FIG. 3 illustrates another embodiment. In this embodiment, holder 6 contains a grooved or recessed portion 15 adjacent to base 12. The grooved portion 15 receives the grommet 11 for a mechanically engaged locking means.
FIGS. 4 a and 4 b are cross-sectional views of a third embodiment of the drug delivery device. In this embodiment, holder 6 comprises a tapered tab 11 a that engages with suture tab 10 through a friction fit with opening 13.
FIG. 5 is an exploded perspective view of one embodiment of the device of FIG. 4 b. In this embodiment, the tapered tab 11 a is circumferential around holder 6. It should be understood that other configurations (not shown) of the tapered tab are envisioned such as two laterally placed tabs, four-square arrangements of tabs, etc. In fact, any number tapered tabs may be used to secure the holder to the suture tab.
It will be appreciated the dimensions of the device can vary with the size of the device, the size of the inner drug core, and the holder that surrounds the core or reservoir. The physical size of the device should be selected so that it does not interfere with physiological functions at the implantation site of the mammalian organism. The targeted disease states, type of mammalian organism, location of administration, and agents or agent administered are among the factors which would affect the desired size of the sustained release drug delivery device. However, because the device is generally intended for placement in the eye, the device is relatively small in size. Generally, it is preferred that the device, excluding the suture tab, has a maximum height, width and length each no greater than 10 mm, more preferably no greater than 5 mm, and most preferably no greater than 3 mm.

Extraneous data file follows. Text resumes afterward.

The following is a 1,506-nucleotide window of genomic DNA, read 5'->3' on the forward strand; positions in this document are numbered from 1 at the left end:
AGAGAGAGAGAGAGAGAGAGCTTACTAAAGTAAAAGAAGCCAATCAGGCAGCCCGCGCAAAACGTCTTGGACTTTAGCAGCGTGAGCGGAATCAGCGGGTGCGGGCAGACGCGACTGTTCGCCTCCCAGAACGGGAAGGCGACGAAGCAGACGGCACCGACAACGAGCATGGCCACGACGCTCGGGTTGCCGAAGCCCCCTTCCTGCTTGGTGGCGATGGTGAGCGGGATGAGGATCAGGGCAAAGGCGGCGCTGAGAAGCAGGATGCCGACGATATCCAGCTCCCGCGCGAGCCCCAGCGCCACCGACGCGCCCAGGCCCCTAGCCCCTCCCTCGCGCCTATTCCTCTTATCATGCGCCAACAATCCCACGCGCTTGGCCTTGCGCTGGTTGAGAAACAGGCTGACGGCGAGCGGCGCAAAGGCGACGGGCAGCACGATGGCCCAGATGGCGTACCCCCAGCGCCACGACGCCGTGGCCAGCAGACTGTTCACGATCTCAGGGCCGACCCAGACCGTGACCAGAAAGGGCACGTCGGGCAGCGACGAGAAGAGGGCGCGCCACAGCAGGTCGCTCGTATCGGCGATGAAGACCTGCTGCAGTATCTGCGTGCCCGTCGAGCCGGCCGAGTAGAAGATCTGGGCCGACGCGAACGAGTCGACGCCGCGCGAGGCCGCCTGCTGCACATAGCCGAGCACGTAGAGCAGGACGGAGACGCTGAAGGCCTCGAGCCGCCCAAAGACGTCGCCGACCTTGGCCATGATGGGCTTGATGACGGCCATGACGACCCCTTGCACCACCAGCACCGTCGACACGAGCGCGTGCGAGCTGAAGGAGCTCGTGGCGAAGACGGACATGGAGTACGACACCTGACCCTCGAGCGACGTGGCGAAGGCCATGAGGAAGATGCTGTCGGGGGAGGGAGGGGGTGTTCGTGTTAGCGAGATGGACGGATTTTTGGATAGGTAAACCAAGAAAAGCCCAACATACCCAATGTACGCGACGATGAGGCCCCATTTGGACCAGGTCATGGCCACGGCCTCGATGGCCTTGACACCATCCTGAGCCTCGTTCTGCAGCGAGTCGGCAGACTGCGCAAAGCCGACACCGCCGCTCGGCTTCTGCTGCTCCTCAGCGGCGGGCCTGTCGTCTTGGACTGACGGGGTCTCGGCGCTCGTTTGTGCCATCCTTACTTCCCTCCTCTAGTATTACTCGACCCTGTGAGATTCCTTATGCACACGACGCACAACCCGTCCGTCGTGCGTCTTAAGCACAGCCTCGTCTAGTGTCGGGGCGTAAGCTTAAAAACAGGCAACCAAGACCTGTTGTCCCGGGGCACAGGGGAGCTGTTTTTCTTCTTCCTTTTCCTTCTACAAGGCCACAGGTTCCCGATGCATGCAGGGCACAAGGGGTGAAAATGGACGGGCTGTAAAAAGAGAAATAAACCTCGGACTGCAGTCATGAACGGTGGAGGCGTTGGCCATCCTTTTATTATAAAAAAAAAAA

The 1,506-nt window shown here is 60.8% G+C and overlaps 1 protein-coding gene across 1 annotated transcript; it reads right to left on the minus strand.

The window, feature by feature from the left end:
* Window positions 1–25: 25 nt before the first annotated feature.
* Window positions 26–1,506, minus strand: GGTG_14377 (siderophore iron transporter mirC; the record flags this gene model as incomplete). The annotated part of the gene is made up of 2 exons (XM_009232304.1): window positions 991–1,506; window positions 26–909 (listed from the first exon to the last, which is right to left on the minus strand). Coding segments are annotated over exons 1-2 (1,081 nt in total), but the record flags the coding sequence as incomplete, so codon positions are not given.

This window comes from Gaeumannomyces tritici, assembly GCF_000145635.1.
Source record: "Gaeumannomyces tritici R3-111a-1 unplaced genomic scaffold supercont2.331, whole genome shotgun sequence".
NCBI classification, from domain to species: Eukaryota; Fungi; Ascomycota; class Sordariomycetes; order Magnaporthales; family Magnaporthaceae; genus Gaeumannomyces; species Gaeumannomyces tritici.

It should be understood that the preferred device comprises a suture tab. However, a suture tab is not necessary for therapeutic operation of the device.
The device is typically provided to the end user in a sealed sterilized package, for example by gamma irradiation, for example, such as is disclosed in U.S. application Ser. No. 10/183,804, the contents of which are incorporated by reference herein.
The examples and illustrated embodiments demonstrate some of the sustained release drug delivery device designs for the present invention. However, it is to be understood that these examples are for illustrative purposes only and do not purport to be wholly definitive as to the conditions and scope. While the invention has been described in connection with various preferred embodiments, numerous variations will be apparent to a person of ordinary skill in the art given the present description, without departing from the spirit of the invention and the scope of the appended claims.